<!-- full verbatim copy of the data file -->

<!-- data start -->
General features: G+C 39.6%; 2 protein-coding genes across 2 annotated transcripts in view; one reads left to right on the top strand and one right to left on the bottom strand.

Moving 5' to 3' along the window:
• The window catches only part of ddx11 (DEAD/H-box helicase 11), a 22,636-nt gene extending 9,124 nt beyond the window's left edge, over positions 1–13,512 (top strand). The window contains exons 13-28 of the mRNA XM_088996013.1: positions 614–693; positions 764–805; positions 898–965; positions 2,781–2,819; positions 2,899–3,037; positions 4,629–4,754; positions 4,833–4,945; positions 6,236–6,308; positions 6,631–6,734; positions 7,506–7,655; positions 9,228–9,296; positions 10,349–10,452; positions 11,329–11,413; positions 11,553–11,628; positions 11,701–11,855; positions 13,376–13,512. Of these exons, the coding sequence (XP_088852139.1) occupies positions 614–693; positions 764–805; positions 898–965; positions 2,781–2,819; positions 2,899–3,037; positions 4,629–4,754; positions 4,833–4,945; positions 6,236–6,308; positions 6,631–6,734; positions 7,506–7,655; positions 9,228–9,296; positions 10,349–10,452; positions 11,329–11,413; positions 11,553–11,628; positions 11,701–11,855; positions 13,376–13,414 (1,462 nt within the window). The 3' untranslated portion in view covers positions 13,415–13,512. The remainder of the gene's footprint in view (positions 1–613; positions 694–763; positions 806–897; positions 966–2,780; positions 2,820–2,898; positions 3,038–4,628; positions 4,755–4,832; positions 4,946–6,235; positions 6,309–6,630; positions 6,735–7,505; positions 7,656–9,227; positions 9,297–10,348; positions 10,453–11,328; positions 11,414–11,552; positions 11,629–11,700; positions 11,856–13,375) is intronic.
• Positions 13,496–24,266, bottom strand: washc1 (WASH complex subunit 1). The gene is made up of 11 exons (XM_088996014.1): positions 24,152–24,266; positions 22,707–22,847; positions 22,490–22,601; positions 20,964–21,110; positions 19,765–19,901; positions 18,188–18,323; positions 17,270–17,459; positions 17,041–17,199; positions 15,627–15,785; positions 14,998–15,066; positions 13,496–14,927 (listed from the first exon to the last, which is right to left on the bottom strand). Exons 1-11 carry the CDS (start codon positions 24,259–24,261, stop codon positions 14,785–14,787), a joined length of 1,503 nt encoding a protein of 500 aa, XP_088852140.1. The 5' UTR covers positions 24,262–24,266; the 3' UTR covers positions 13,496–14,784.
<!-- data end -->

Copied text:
General features: G+C 39.6%; 2 protein-coding genes across 2 annotated transcripts in view; one reads left to right on the top strand and one right to left on the bottom strand.

Moving 5' to 3' along the window:
• The window catches only part of ddx11 (DEAD/H-box helicase 11), a 22,636-nt gene extending 9,124 nt beyond the window's left edge, over positions 1–13,512 (top strand). The window contains exons 13-28 of the mRNA XM_088996013.1: positions 614–693; positions 764–805; positions 898–965; positions 2,781–2,819; positions 2,899–3,037; positions 4,629–4,754; positions 4,833–4,945; positions 6,236–6,308; positions 6,631–6,734; positions 7,506–7,655; positions 9,228–9,296; positions 10,349–10,452; positions 11,329–11,413; positions 11,553–11,628; positions 11,701–11,855; positions 13,376–13,512. Of these exons, the coding sequence (XP_088852139.1) occupies positions 614–693; positions 764–805; positions 898–965; positions 2,781–2,819; positions 2,899–3,037; positions 4,629–4,754; positions 4,833–4,945; positions 6,236–6,308; positions 6,631–6,734; positions 7,506–7,655; positions 9,228–9,296; positions 10,349–10,452; positions 11,329–11,413; positions 11,553–11,628; positions 11,701–11,855; positions 13,376–13,414 (1,462 nt within the window). The 3' untranslated portion in view covers positions 13,415–13,512. The remainder of the gene's footprint in view (positions 1–613; positions 694–763; positions 806–897; positions 966–2,780; positions 2,820–2,898; positions 3,038–4,628; positions 4,755–4,832; positions 4,946–6,235; positions 6,309–6,630; positions 6,735–7,505; positions 7,656–9,227; positions 9,297–10,348; positions 10,453–11,328; positions 11,414–11,552; positions 11,629–11,700; positions 11,856–13,375) is intronic.
• Positions 13,496–24,266, bottom strand: washc1 (WASH complex subunit 1). The gene is made up of 11 exons (XM_088996014.1): positions 24,152–24,266; positions 22,707–22,847; positions 22,490–22,601; positions 20,964–21,110; positions 19,765–19,901; positions 18,188–18,323; positions 17,270–17,459; positions 17,041–17,199; positions 15,627–15,785; positions 14,998–15,066; positions 13,496–14,927 (listed from the first exon to the last, which is right to left on the bottom strand). Exons 1-11 carry the CDS (start codon positions 24,259–24,261, stop codon positions 14,785–14,787), a joined length of 1,503 nt encoding a protein of 500 aa, XP_088852140.1. The 5' UTR covers positions 24,262–24,266; the 3' UTR covers positions 13,496–14,784.